Somewhere in the middle of all that, I decided, for a bunch of personal reasons, I needed to remove myself from Facebook. with that, somehow I ended up spending less time on twitter. I stopped reading running blogs and I was barely even running myself. My work life was getting crazy busy and I felt like I didn't have the time to write about anything worthwhile. And if I did think of something great to say, I just didn't feel like carving out a chunk of my day to write it. It was like I was becoming a bridezilla (in the nicest sense of the word) I was just all-consumed with the wedding. Now don't get me wrong - I understand it is "only one day" and it is really all about our life together and our marriage - I am totally on board with that. In fact I am SOFREAKINGEXCITED to get married because I love this man so much. But this weekend, as we crossed the last few major things off our list I started to realize I could finally have my life back for a few months.

My life. What was my life. What did I do in all this time before wedding craziness struck? I ran. A lot. And I loved it. And I wrote about it and talked about it and lived for it. I want that back!!!

I've had a lot of time to myself to think this week, and with that I've realized I want to re-embrace the runner in me. I want to resurrect my dreams from earlier this year of finally being in shape to run a 5k I can be proud of.

Have you ever had a life changing event or just the stress of daily life kick you off your path? How do you get back up and keep going - and why the heck does it take so long to realize I've been off track?

xx Sara

Wednesday, October 5, 2011

Blazing a new trail

About four months ago, Ralph and I moved into our first apartment together.
About two months ago, he deiced he wanted to run his first half marathon and asked me to train him. Of course I was elated.
However as he gets more into running, I have noticed my own running mo-jo hasn't been hanging around too much. There are plenty of days where I just don't feel like lacing up my sneakers, and plenty of days where Ralph has actually just left me home and gone running with out me. While it is awesome to know he is motivated enough to run on his own, it is depressing to think I am loosing my drive. Right now the only thing pushing me to run is my fear of getting fat before the wedding - NOT an option!
So I've started to think - and what I've come up with is I feel stuck where we live. It is not a super safe neighborhood to be running through, especially this time of year when it gets dark pretty fast. There are no sidewalks outside of our complex, or trails like Kelly Drive to run to. At my old apartment, in fact at both of our old apartments it was as easy as lace up your sneakers and go. There was no driving to someplace, or driving home. Now if we want to walk out the door and "just go" it means running around the apartment complex. And I'll be totally honest. IT SUCKS. It's small, and there are lots of turns. I feel like I am always turning. Or stuck on a hamster wheel. It is not inspiring, it's not pretty to look at it, it doesn't let me clear my mind. And Ralph is there with me and we are always talking. (and sometimes arguing)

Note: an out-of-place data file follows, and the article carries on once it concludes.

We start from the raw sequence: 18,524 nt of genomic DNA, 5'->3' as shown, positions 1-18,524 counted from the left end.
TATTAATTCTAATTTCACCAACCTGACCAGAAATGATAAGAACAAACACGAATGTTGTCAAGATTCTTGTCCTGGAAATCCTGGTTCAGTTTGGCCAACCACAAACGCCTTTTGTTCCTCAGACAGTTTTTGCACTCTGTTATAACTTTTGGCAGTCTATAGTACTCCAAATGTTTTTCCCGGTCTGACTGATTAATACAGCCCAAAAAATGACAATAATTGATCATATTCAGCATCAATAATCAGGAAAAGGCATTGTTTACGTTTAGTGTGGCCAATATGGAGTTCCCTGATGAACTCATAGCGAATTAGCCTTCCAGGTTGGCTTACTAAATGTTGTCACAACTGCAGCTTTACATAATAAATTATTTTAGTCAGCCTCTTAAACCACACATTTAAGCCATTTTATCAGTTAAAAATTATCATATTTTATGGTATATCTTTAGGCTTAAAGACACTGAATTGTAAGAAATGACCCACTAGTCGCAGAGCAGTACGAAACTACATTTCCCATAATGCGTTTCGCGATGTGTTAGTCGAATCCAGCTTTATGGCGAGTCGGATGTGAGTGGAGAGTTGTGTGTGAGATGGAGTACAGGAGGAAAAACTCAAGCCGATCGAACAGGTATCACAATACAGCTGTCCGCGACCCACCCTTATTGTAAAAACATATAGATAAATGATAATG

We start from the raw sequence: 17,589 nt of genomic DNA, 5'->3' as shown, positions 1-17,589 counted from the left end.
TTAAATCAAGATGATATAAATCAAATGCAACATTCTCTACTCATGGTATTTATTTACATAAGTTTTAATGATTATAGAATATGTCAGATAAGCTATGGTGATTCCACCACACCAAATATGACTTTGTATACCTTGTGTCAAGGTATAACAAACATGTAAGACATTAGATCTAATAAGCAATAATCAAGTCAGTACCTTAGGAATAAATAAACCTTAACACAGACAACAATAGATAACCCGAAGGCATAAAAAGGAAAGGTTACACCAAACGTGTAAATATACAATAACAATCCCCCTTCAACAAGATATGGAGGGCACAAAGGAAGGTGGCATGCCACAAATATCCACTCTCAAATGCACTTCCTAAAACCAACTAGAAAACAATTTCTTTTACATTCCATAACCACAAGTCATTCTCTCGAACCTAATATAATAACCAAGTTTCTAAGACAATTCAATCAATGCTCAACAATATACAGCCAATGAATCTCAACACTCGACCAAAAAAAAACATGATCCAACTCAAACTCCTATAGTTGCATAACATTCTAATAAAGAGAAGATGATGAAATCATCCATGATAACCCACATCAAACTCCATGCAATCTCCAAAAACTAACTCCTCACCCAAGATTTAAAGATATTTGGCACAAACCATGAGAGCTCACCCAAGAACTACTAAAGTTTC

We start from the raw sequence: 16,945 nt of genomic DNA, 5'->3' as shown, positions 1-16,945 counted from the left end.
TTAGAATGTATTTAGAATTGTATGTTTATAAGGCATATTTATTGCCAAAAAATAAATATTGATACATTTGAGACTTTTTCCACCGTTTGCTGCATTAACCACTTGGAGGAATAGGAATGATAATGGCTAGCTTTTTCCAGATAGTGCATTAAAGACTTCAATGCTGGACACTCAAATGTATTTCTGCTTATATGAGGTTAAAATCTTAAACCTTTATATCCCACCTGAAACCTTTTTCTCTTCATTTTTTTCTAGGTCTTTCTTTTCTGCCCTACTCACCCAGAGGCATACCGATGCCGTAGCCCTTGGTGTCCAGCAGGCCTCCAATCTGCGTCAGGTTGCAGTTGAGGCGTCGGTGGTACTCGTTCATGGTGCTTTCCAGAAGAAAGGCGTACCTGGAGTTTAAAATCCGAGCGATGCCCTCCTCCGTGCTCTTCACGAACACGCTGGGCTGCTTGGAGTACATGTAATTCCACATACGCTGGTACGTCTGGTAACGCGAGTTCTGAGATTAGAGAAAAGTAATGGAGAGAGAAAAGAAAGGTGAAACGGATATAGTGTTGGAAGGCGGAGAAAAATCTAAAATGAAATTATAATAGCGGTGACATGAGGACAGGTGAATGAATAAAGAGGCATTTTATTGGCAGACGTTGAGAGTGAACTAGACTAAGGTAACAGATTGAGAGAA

I miss the freedom I used to have to just go out and clear my mind. To think about things, even wedding things, or work things, or relationship things and just think and run, run and think. I love that Ralph and I have something to bond over, I love that he finally understands my love for running and I am SO AMAZINGLY PROUD of him for what he has accomplished so far. I just miss the way it used to be. And I never thought in a million years that would happen.

Has your life ever changed in a way that affected your running? was it a good change? Did you ever find yourself getting back on track?

Although yesterday I had quite an amazing run. There is a trail by our apartment that is long and flat and amazing, it just doesn't go through the best neighborhoods, so we avoid it. But Ralph is away on business this week so I decided the hell with it. I put on my (brand new!!) sneakers, threw on my BRIGHT orange running jacket (seriously best purchase I could have ever made) and headed out the door. At first it was strange to be running alone and outside the complex. But then I hit this great groove and just went with it. I didn't want to turn around and go home (except for the fact that things were starting to look pretty sketch). I will even admit I maybe starting singing to myself out there - don't judge it's like the "talk test" except I had no one to talk to so I just start signing a little bit...

While running together has proved to be a great routine and a good time to spend together to talk - I think maybe we should try running apart one day a week, maybe two. Just see how it goes.

xx Sara